[pullquote cite=”” type=”left, right”][amazon text=Amazon&template=carousel&chan=That Film Guy&asin=B004D39GG4][/pullquote] In 2002, two of the biggest names in Hong Kong cinema, Andy Lau and Tony Leung, teamed up to star in (and in Lau’s case to co-direct) Infernal Affairs. The film was a box office smash in Hong Kong, and also received huge critical acclaim, beating Hero to the Best Film award at the 2002 Hong Kong Film Awards. The film was later picked up by Martin Scorsese, who adapted it to become the Oscar winning The Departed.
On release, the buzz around the film was all about the stellar cast. Leung and Lau were (and remain) two of the biggest stars in Hong Kong Cinema. They both also have successful pop careers, and so are huge idols. Lau is best known in the West for his role in House of Flying Daggers, while Leung starred alongside Jet Li in the massive hit Hero, and is a favourite of director Wong Kar Wai, appearing in movies such as In the Mood For Love and 2046.
The two actors are terrific in Infernal Affairs. While rarely onscreen together, when they are, they spark off each other brilliantly. They meet early in the film, where Inspector Lau (Andy Lau, conveniently) buys a stereo off Leung’s Yan. Neither man realise that the other will become their nemesis as the film goes on.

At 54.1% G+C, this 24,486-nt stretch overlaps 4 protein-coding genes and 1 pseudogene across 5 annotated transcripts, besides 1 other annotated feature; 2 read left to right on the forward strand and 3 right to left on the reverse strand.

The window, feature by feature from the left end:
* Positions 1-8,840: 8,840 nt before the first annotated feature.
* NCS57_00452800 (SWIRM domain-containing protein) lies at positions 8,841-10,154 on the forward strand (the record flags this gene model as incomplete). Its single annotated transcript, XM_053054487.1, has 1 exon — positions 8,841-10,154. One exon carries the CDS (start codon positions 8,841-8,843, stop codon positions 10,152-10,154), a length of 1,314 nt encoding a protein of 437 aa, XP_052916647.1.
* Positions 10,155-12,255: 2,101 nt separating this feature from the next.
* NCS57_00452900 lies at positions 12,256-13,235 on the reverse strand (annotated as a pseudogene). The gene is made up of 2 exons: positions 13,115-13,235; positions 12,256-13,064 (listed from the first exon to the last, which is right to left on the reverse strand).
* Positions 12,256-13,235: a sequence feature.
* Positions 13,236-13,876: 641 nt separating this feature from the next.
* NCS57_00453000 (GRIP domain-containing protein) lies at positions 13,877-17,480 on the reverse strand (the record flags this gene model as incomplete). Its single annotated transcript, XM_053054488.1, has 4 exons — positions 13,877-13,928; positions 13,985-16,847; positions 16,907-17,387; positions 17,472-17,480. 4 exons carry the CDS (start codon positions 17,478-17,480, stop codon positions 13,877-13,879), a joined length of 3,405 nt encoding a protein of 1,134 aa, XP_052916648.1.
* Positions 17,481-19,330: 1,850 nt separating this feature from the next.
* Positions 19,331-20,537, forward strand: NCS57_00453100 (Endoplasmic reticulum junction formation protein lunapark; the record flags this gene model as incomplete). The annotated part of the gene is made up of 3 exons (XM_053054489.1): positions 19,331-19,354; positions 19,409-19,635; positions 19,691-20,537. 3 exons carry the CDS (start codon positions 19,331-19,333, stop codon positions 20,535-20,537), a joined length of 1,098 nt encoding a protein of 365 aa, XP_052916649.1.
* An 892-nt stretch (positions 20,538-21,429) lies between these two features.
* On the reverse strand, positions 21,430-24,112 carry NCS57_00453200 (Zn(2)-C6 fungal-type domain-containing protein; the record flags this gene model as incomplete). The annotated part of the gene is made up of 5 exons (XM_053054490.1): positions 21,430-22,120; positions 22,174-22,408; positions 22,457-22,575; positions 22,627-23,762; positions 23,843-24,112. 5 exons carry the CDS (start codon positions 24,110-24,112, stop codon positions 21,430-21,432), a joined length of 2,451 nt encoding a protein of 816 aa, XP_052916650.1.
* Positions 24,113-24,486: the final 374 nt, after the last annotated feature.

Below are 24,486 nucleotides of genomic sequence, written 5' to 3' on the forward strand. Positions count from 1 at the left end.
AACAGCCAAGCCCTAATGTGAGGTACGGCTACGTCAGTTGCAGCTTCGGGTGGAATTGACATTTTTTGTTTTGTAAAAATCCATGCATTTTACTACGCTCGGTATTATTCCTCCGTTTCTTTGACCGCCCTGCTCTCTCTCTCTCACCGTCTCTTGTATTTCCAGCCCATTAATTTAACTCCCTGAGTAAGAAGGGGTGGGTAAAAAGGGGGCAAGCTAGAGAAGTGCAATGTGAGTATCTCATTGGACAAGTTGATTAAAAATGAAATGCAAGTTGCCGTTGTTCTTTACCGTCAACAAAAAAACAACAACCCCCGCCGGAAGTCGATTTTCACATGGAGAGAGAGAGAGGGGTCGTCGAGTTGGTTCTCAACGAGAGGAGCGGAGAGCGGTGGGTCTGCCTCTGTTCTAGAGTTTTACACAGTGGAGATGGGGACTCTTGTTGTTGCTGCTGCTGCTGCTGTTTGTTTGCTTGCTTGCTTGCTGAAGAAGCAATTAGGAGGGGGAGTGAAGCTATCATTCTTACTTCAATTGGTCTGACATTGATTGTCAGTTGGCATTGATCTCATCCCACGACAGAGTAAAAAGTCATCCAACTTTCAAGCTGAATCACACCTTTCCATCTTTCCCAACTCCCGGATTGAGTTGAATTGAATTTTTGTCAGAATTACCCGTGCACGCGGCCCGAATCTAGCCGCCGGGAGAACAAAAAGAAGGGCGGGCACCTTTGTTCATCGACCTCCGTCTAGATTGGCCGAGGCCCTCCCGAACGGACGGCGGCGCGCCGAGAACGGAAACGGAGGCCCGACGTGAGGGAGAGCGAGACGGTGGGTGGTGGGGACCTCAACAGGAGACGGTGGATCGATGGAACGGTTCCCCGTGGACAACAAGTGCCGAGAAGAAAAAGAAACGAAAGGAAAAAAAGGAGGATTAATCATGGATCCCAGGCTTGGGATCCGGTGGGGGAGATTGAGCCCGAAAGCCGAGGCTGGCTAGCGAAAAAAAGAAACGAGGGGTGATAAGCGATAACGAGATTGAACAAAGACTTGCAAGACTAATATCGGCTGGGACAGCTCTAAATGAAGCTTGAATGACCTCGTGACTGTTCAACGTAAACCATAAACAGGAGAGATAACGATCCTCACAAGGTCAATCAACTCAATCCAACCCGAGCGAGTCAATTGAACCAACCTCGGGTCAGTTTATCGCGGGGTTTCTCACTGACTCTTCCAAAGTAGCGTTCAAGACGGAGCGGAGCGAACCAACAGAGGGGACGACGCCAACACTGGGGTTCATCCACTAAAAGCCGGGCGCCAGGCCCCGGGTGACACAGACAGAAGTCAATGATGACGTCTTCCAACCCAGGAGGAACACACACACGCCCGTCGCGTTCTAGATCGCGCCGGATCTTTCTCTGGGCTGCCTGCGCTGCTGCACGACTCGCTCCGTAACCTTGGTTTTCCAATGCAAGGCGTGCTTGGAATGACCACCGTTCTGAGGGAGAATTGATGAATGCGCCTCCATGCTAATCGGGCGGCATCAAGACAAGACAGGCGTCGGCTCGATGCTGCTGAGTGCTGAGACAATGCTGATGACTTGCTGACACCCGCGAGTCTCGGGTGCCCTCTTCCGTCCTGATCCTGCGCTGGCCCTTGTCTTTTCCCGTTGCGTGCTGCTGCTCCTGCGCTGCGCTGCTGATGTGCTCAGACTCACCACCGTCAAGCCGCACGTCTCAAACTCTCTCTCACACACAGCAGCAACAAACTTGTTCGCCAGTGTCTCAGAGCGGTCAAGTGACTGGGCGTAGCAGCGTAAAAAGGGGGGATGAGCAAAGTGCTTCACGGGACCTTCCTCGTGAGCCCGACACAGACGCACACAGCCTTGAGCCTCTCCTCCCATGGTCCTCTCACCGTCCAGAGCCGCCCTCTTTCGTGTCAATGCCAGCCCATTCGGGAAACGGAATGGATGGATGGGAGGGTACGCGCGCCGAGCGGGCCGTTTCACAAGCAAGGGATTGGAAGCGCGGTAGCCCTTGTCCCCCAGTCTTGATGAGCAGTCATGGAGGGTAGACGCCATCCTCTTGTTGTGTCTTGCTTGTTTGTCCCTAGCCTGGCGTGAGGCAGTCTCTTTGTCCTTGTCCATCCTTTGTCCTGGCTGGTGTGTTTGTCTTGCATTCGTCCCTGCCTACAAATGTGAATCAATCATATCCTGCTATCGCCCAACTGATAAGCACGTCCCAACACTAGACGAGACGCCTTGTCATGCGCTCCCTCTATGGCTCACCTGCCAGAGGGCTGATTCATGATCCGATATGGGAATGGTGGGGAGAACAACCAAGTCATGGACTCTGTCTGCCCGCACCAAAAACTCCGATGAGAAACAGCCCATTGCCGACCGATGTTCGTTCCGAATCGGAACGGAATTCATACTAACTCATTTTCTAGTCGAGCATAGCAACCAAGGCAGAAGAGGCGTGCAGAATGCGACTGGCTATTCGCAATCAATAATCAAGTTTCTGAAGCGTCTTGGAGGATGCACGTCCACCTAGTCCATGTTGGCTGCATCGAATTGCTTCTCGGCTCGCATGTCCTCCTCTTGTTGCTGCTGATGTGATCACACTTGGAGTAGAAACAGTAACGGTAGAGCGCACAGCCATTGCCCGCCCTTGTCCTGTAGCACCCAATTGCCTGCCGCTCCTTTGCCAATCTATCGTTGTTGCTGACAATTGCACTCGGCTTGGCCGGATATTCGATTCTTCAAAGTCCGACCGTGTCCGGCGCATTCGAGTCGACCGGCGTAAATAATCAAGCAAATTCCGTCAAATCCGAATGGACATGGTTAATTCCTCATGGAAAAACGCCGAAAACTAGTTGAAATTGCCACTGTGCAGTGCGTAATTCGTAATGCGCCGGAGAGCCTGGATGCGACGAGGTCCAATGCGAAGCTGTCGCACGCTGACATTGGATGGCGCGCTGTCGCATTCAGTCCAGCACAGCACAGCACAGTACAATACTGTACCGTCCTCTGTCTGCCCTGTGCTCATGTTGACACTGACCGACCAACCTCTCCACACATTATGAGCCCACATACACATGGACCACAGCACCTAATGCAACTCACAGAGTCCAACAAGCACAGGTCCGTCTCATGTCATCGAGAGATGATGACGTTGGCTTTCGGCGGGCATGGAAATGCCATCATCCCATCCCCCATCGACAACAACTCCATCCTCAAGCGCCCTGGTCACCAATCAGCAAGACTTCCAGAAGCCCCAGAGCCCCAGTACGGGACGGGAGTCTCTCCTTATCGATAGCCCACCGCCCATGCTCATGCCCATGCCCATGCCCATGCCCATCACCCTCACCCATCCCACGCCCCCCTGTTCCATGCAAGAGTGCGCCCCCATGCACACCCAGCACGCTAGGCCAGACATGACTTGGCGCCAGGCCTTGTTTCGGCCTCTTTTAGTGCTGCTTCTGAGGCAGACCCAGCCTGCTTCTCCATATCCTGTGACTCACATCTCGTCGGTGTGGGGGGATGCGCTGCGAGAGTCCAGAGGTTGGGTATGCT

Inspector Lau is a young officer in the police force who has risen swiftly through the ranks. But he has a secret “ he’s really a mole for a Triad gangster. He has been undercover in the police force for ten years, using his growing influence to help Sam evade the police. By coincidence, Yan is, on the surface at least, a key part of Sam’s gang (it turns out he’s not a stereo salesman at all; he was minding the shop while the owner went to collect his protection money). However, Yan also has a secret identity “ he’s an undercover cop, so secret that there’s only one policeman who knows his identity.
Early in Infernal Affairs a drugs raid on Sam’s gang goes awry and both sides come to realise that there’s an infiltrator in each of their midst. The rest of the film plays out a deadly game of cat and mouse, as both Yan and Lau try to uncover one another’s identities and strike telling blows for the side they have chosen. But for each of them, which side they are on becomes more blurry “ Yan fears he’s losing his identity as a policeman while Lau starts to question the path he has taken.
This is a tremendously exciting, fast paced film “ well directed, well plotted, well acted. It has its flaws, for example the use of music is poor, and when significant characters are killed, you see flashbacks of their ˜best bits’ “ almost like when an X Factor contestant gets kicked off the show. There’s also a heavy handed sub-plot where Lau’s wife is writing a novel about a man with many different characters, not realising that she could almost be writing about her husband. Nonetheless, this is an action thriller that’s up there with anything that Hollywood has produced in recent years.
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